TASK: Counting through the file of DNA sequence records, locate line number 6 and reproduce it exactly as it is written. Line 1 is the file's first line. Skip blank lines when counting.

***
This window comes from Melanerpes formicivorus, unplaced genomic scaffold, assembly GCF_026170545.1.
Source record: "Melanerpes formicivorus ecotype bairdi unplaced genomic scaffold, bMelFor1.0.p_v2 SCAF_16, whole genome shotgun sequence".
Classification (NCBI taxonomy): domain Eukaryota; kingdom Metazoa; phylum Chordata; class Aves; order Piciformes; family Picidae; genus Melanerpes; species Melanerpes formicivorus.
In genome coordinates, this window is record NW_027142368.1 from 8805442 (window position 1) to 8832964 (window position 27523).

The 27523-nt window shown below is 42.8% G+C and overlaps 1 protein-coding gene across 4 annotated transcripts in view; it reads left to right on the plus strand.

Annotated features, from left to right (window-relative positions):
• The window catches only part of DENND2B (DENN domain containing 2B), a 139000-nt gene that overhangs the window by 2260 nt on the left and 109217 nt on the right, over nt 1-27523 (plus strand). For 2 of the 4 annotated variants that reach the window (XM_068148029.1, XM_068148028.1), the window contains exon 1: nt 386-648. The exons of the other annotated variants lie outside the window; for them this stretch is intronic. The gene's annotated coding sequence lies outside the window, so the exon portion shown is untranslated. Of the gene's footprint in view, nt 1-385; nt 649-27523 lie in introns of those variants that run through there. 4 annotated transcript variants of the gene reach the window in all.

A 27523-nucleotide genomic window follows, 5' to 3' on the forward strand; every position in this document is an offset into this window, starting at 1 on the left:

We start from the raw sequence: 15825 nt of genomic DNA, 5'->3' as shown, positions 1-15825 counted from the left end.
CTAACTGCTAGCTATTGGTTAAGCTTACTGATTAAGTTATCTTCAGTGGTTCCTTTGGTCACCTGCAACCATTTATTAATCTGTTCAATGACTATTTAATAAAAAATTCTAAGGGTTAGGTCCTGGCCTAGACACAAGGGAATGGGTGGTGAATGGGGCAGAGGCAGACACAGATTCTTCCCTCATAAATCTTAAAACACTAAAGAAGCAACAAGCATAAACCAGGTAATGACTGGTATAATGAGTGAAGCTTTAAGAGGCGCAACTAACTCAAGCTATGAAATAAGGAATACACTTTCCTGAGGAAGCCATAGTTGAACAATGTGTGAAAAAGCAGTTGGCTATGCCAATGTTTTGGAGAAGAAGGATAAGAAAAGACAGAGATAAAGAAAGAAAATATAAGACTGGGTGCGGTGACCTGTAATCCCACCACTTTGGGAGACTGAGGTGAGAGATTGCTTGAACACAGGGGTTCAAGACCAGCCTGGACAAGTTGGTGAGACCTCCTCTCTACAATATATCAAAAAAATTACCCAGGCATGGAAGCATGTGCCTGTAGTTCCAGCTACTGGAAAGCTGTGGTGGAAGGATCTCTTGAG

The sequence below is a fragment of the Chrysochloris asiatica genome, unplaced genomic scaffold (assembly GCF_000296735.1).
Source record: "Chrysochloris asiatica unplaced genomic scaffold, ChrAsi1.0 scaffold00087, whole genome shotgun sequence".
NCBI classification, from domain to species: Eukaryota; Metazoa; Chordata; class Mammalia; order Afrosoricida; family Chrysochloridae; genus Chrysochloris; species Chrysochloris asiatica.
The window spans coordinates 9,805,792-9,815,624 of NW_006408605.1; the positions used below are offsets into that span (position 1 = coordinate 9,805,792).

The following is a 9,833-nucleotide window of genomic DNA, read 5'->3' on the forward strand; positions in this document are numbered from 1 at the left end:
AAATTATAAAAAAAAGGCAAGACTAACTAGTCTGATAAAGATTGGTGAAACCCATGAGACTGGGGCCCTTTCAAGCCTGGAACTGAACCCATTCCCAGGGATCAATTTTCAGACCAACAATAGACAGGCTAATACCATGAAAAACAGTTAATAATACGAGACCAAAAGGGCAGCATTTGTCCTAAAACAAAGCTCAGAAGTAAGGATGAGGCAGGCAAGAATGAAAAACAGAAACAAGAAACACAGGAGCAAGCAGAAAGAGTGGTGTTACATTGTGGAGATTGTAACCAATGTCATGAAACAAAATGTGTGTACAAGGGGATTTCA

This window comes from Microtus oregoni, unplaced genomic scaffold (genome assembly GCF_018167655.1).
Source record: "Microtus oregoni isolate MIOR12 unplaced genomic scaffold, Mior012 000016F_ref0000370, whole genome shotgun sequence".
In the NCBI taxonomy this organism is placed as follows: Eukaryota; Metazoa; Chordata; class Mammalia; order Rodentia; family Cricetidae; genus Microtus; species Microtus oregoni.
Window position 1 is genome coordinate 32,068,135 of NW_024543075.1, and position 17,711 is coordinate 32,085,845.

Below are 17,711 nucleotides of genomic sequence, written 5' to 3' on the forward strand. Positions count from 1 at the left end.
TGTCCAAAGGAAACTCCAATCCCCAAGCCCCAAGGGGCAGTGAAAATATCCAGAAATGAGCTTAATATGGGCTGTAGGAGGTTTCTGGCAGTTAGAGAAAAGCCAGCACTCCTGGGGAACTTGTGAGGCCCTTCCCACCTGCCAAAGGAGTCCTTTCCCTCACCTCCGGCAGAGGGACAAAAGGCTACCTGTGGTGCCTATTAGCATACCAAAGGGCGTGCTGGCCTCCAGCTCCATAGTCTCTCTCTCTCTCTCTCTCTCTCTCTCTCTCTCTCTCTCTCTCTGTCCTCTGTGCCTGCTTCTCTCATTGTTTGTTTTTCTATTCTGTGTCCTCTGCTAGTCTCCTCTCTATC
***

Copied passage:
Annotated features, from left to right (window-relative positions):